Nasty Clamp (2 of 1)

In an effort to test the rigidity of the Nasty Clamp, I mounted a Canon 580 ex II flash with batteries at an angled position and left it on the Nasty Clamp over night. This is basically the same test I ran with the Actionpod. The flash with batteries works out to ruffly 3 pounds which is about right for most applications.

After 24 hours the Nasty Clamp still maintained it’s position. When you consider most of the product descriptions for both the  Nasty Clamp and the Actionpod either don’t list a weight limit or say something like “easily holds up to 1 pound”, they’ve both done a good job.

At first I was trying to think of a reason why I’d want to use something like this over a friction arm, but the more I’ve played around with it, the more the usefulness becomes apparent. A friction arm requires you to crank down on a clamp when attaching it to a mount. After that you have to loosen the arm, adjust it, then try and hold it in place while snugging everything back up. Sure it works but it takes more time and effort.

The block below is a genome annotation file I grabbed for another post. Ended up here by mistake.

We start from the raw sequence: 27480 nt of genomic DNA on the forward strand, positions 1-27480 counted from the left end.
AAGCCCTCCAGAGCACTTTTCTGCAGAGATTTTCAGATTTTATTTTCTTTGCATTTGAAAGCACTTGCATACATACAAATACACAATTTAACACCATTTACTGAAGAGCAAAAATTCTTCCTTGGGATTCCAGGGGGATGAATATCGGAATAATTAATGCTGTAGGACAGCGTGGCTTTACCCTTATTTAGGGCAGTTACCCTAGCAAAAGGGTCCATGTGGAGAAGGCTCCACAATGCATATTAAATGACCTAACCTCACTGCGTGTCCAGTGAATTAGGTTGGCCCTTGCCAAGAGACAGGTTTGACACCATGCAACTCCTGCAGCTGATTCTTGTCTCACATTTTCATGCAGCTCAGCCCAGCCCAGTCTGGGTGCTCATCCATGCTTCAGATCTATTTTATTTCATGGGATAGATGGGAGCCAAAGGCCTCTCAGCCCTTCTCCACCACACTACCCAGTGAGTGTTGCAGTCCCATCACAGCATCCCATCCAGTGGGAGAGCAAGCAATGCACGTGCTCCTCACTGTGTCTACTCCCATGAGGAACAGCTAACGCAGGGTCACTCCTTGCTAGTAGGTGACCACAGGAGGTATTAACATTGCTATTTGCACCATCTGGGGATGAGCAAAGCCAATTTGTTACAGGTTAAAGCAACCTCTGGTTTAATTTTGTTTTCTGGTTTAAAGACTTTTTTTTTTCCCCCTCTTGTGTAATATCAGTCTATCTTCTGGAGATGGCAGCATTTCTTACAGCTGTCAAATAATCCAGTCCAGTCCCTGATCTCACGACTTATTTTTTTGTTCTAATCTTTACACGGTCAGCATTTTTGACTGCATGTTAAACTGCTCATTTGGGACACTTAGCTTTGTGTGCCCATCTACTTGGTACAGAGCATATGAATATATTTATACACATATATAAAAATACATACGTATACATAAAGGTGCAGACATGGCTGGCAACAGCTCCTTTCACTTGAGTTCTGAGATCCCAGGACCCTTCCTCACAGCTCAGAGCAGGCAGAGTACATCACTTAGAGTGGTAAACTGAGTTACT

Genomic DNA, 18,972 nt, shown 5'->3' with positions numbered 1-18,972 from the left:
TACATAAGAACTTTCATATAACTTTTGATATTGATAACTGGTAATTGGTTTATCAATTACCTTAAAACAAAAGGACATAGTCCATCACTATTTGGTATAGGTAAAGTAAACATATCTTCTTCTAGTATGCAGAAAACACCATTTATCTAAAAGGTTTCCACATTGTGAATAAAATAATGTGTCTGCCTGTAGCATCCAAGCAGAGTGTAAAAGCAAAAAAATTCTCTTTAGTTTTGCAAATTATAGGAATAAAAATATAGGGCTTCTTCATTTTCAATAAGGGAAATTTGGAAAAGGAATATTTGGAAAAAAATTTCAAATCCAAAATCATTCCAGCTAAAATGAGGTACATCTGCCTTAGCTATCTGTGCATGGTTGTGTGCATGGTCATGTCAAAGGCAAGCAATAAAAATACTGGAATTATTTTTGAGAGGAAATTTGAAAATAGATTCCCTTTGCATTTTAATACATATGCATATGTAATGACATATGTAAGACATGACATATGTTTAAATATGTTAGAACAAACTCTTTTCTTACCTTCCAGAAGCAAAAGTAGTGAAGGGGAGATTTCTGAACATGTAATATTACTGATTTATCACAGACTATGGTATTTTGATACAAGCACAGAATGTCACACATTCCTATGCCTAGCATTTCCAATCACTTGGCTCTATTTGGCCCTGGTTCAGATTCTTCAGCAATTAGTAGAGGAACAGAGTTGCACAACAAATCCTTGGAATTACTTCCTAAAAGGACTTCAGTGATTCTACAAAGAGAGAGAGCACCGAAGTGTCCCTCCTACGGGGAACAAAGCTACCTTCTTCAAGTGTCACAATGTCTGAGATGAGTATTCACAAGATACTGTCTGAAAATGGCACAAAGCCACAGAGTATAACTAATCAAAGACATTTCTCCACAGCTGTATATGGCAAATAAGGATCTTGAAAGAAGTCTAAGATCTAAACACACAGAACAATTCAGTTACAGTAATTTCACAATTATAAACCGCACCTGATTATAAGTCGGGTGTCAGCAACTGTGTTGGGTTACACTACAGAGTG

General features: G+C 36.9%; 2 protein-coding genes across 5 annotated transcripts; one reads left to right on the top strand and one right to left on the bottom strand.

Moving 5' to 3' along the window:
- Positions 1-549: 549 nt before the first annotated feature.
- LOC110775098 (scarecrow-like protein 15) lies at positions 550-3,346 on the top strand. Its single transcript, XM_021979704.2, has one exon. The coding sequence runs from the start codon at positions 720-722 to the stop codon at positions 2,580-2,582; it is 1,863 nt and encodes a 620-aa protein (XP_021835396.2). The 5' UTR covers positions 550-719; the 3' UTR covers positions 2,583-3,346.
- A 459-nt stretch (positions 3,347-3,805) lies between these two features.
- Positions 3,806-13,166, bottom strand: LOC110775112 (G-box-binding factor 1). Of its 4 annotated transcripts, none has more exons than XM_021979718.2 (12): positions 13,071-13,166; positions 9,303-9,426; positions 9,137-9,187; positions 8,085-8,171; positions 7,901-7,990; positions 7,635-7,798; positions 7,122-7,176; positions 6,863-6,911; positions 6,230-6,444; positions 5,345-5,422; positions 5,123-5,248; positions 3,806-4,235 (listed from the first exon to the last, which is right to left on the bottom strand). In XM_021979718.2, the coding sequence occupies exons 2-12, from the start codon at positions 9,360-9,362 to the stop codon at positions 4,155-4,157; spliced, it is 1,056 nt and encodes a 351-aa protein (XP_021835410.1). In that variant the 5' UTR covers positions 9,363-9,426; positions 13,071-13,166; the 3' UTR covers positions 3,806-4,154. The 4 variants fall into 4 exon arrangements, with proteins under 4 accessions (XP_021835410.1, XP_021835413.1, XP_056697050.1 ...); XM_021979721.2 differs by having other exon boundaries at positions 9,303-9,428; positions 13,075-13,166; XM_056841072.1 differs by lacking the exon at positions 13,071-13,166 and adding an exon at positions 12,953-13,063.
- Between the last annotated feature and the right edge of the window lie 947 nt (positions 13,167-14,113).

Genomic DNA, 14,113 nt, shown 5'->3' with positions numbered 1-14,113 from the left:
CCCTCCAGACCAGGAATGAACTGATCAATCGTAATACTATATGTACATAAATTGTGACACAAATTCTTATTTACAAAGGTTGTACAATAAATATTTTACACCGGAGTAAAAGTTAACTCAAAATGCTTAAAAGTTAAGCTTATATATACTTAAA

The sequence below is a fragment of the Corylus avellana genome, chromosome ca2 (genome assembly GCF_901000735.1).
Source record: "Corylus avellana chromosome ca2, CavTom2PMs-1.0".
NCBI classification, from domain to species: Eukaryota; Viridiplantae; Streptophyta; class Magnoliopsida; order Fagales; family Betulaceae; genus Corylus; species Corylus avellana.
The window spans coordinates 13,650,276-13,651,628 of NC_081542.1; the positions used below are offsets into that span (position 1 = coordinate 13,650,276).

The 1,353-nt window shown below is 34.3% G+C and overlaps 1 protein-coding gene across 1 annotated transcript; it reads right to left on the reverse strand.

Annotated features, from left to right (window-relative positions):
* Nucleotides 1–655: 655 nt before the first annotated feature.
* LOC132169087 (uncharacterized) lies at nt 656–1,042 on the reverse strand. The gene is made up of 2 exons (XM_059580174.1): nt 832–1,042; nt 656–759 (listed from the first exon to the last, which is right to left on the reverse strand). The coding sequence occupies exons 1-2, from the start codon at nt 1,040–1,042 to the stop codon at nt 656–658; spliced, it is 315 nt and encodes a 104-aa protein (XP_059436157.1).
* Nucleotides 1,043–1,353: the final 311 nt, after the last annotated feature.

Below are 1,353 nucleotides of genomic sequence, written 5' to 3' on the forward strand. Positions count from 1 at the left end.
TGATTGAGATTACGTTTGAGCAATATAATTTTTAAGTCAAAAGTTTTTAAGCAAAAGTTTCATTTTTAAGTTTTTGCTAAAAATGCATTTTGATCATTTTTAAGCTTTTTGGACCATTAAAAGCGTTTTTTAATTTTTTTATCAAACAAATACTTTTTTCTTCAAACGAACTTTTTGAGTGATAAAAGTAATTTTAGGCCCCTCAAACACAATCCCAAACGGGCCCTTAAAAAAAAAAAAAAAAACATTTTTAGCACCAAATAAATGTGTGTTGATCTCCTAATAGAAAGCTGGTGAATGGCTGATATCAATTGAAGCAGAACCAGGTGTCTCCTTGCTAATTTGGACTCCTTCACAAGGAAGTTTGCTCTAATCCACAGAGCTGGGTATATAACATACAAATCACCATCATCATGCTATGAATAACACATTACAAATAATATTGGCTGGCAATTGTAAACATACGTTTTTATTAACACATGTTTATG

With the Nasty Clamp and the Actionpod, you just clamp and adjust. If the flash isn’t quit where you wanted it to be, reach over and tweak it. The same is true with something like the Gopro Hero. Getting your POV cam in just the right place can take a lot of adjustments with a friction arm, but with a flexible mount you simply adjust until the image looks right and leave it.

Neither of these are designed to handle as much weight as something like a Manfrotto Magic Arm. Even though Dinkum has photo’s of a DSLR with L glass mounted to the Actionpod, I wouldn’t go any bigger then a Canon t2i (1.2 pounds) with a small prime lens (15.2 ounces). Any bigger then that and you risk watching your camera do a swan dive into the ground.

The weather here has cleared up, so I’ll be take both of these out for a bit of skateboarding this week to see how well they can keep a go pro mounted on a somewhat ruff ride. More on that soon.

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